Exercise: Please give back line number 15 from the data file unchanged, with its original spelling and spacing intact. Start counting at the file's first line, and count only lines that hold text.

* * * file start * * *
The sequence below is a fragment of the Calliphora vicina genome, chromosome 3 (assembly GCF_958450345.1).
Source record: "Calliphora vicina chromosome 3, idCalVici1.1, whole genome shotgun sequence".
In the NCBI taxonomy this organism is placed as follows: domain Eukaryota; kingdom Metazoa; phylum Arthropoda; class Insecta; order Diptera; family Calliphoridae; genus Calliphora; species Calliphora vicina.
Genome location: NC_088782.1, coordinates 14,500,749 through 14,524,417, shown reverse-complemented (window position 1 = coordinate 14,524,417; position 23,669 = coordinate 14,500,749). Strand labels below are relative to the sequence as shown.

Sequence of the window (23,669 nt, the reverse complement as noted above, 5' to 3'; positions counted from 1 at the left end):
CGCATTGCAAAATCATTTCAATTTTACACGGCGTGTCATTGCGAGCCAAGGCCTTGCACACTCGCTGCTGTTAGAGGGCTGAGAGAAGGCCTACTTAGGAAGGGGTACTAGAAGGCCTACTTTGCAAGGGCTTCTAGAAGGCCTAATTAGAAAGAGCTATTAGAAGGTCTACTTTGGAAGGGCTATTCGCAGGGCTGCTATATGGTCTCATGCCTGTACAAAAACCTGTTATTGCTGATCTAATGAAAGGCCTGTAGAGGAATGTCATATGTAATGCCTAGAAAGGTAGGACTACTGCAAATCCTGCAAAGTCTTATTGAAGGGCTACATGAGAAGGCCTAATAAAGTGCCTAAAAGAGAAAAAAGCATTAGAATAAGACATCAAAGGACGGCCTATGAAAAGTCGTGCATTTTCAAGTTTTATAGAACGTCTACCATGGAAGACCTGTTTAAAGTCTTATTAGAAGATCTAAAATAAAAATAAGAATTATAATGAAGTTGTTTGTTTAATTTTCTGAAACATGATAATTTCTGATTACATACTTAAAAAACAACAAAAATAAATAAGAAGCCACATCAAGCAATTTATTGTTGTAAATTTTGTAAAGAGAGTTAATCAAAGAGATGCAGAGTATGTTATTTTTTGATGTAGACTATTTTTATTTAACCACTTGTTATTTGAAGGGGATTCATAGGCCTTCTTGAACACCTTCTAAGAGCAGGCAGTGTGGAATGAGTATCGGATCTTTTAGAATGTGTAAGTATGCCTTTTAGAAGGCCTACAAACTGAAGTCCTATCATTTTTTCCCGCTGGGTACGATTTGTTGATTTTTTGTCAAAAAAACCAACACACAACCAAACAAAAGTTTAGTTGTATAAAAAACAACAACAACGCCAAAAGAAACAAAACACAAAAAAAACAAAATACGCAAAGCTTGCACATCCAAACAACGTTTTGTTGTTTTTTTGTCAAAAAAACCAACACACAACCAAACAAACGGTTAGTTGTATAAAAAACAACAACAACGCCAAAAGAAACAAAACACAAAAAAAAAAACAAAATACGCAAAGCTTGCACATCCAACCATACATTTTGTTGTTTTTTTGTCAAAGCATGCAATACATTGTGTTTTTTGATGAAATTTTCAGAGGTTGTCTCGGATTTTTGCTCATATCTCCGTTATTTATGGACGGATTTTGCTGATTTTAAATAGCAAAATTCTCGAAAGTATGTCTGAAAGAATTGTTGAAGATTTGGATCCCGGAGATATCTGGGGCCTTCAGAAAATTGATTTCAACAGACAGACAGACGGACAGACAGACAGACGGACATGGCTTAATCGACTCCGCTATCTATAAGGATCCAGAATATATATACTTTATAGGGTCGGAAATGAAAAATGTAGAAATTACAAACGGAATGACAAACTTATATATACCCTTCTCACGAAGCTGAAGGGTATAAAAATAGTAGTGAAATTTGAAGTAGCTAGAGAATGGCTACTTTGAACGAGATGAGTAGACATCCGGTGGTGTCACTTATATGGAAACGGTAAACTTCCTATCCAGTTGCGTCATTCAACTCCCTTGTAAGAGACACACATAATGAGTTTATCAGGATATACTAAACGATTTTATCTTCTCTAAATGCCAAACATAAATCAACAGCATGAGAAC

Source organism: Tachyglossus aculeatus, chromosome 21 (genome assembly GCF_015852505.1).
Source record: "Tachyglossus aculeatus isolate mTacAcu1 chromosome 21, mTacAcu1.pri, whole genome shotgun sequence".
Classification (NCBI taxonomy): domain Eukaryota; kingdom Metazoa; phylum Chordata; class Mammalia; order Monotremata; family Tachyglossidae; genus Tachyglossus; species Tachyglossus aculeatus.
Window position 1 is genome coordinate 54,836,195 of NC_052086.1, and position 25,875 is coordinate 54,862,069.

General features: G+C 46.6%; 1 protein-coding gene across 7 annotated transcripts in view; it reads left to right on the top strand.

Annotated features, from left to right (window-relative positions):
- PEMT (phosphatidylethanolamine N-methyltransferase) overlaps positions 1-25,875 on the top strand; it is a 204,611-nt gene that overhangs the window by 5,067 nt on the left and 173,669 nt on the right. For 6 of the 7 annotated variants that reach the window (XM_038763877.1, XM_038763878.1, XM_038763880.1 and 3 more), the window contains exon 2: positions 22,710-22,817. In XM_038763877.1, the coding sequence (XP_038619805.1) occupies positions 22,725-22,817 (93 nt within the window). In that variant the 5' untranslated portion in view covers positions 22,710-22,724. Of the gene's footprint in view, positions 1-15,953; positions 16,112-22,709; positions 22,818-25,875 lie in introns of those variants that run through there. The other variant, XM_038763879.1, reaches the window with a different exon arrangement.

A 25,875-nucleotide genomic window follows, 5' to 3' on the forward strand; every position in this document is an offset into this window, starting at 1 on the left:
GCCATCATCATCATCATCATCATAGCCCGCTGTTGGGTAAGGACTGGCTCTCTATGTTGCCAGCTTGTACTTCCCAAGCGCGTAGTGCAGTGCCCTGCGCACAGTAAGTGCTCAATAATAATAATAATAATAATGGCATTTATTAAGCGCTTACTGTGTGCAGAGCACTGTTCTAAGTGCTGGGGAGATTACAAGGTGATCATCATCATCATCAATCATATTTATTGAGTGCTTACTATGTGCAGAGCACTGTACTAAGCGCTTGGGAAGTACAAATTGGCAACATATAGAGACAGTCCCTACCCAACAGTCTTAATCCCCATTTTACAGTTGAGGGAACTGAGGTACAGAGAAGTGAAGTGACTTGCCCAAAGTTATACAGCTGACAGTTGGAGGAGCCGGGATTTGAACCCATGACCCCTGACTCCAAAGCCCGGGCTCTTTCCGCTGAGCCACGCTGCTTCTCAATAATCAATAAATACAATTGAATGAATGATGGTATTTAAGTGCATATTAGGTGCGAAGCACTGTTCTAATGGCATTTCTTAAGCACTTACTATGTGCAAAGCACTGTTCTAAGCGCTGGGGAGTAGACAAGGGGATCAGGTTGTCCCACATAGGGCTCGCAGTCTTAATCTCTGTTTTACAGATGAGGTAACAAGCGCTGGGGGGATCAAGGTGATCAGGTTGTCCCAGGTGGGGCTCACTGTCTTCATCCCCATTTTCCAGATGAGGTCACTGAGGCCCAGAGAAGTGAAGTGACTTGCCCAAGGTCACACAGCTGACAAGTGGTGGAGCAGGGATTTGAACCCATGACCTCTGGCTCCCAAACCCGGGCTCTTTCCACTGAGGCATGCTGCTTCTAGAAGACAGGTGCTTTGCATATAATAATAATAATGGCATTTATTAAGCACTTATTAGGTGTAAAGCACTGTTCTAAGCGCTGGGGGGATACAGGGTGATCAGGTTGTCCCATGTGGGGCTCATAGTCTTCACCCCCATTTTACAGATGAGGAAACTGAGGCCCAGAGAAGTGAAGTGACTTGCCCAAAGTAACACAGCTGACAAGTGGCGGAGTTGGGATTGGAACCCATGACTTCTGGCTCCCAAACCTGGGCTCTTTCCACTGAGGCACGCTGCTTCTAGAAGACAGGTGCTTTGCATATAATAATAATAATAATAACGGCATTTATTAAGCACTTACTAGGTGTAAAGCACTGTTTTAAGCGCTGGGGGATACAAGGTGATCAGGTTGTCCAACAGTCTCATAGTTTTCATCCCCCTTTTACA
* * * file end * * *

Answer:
GCCATCATCATCATCATCATCATAGCCCGCTGTTGGGTAAGGACTGGCTCTCTATGTTGCCAGCTTGTACTTCCCAAGCGCGTAGTGCAGTGCCCTGCGCACAGTAAGTGCTCAATAATAATAATAATAATAATGGCATTTATTAAGCGCTTACTGTGTGCAGAGCACTGTTCTAAGTGCTGGGGAGATTACAAGGTGATCATCATCATCATCAATCATATTTATTGAGTGCTTACTATGTGCAGAGCACTGTACTAAGCGCTTGGGAAGTACAAATTGGCAACATATAGAGACAGTCCCTACCCAACAGTCTTAATCCCCATTTTACAGTTGAGGGAACTGAGGTACAGAGAAGTGAAGTGACTTGCCCAAAGTTATACAGCTGACAGTTGGAGGAGCCGGGATTTGAACCCATGACCCCTGACTCCAAAGCCCGGGCTCTTTCCGCTGAGCCACGCTGCTTCTCAATAATCAATAAATACAATTGAATGAATGATGGTATTTAAGTGCATATTAGGTGCGAAGCACTGTTCTAATGGCATTTCTTAAGCACTTACTATGTGCAAAGCACTGTTCTAAGCGCTGGGGAGTAGACAAGGGGATCAGGTTGTCCCACATAGGGCTCGCAGTCTTAATCTCTGTTTTACAGATGAGGTAACAAGCGCTGGGGGGATCAAGGTGATCAGGTTGTCCCAGGTGGGGCTCACTGTCTTCATCCCCATTTTCCAGATGAGGTCACTGAGGCCCAGAGAAGTGAAGTGACTTGCCCAAGGTCACACAGCTGACAAGTGGTGGAGCAGGGATTTGAACCCATGACCTCTGGCTCCCAAACCCGGGCTCTTTCCACTGAGGCATGCTGCTTCTAGAAGACAGGTGCTTTGCATATAATAATAATAATGGCATTTATTAAGCACTTATTAGGTGTAAAGCACTGTTCTAAGCGCTGGGGGGATACAGGGTGATCAGGTTGTCCCATGTGGGGCTCATAGTCTTCACCCCCATTTTACAGATGAGGAAACTGAGGCCCAGAGAAGTGAAGTGACTTGCCCAAAGTAACACAGCTGACAAGTGGCGGAGTTGGGATTGGAACCCATGACTTCTGGCTCCCAAACCTGGGCTCTTTCCACTGAGGCACGCTGCTTCTAGAAGACAGGTGCTTTGCATATAATAATAATAATAATAACGGCATTTATTAAGCACTTACTAGGTGTAAAGCACTGTTTTAAGCGCTGGGGGATACAAGGTGATCAGGTTGTCCAACAGTCTCATAGTTTTCATCCCCCTTTTACA